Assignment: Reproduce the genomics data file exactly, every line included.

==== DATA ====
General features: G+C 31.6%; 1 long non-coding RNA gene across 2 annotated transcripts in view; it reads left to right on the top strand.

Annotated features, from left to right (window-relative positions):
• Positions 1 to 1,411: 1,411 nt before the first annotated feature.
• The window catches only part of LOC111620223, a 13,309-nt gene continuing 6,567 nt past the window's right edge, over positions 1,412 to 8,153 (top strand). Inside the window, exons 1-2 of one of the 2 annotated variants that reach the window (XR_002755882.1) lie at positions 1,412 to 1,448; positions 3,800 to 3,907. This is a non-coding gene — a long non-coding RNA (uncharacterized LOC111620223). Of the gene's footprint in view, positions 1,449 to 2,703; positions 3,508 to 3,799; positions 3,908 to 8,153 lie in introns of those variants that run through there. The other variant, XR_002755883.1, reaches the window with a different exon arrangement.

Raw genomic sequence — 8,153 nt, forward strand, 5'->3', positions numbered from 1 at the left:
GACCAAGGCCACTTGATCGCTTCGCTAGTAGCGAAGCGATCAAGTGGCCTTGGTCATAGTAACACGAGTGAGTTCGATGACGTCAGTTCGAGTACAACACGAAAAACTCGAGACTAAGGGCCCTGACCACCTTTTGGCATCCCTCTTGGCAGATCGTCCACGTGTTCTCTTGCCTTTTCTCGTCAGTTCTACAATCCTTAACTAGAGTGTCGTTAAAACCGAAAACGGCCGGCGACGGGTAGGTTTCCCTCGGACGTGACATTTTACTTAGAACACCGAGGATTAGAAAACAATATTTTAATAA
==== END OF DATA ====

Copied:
General features: G+C 31.6%; 1 long non-coding RNA gene across 2 annotated transcripts in view; it reads left to right on the top strand.

Annotated features, from left to right (window-relative positions):
• Positions 1 to 1,411: 1,411 nt before the first annotated feature.
• The window catches only part of LOC111620223, a 13,309-nt gene continuing 6,567 nt past the window's right edge, over positions 1,412 to 8,153 (top strand). Inside the window, exons 1-2 of one of the 2 annotated variants that reach the window (XR_002755882.1) lie at positions 1,412 to 1,448; positions 3,800 to 3,907. This is a non-coding gene — a long non-coding RNA (uncharacterized LOC111620223). Of the gene's footprint in view, positions 1,449 to 2,703; positions 3,508 to 3,799; positions 3,908 to 8,153 lie in introns of those variants that run through there. The other variant, XR_002755883.1, reaches the window with a different exon arrangement.

Raw genomic sequence — 8,153 nt, forward strand, 5'->3', positions numbered from 1 at the left:
GACCAAGGCCACTTGATCGCTTCGCTAGTAGCGAAGCGATCAAGTGGCCTTGGTCATAGTAACACGAGTGAGTTCGATGACGTCAGTTCGAGTACAACACGAAAAACTCGAGACTAAGGGCCCTGACCACCTTTTGGCATCCCTCTTGGCAGATCGTCCACGTGTTCTCTTGCCTTTTCTCGTCAGTTCTACAATCCTTAACTAGAGTGTCGTTAAAACCGAAAACGGCCGGCGACGGGTAGGTTTCCCTCGGACGTGACATTTTACTTAGAACACCGAGGATTAGAAAACAATATTTTAATAA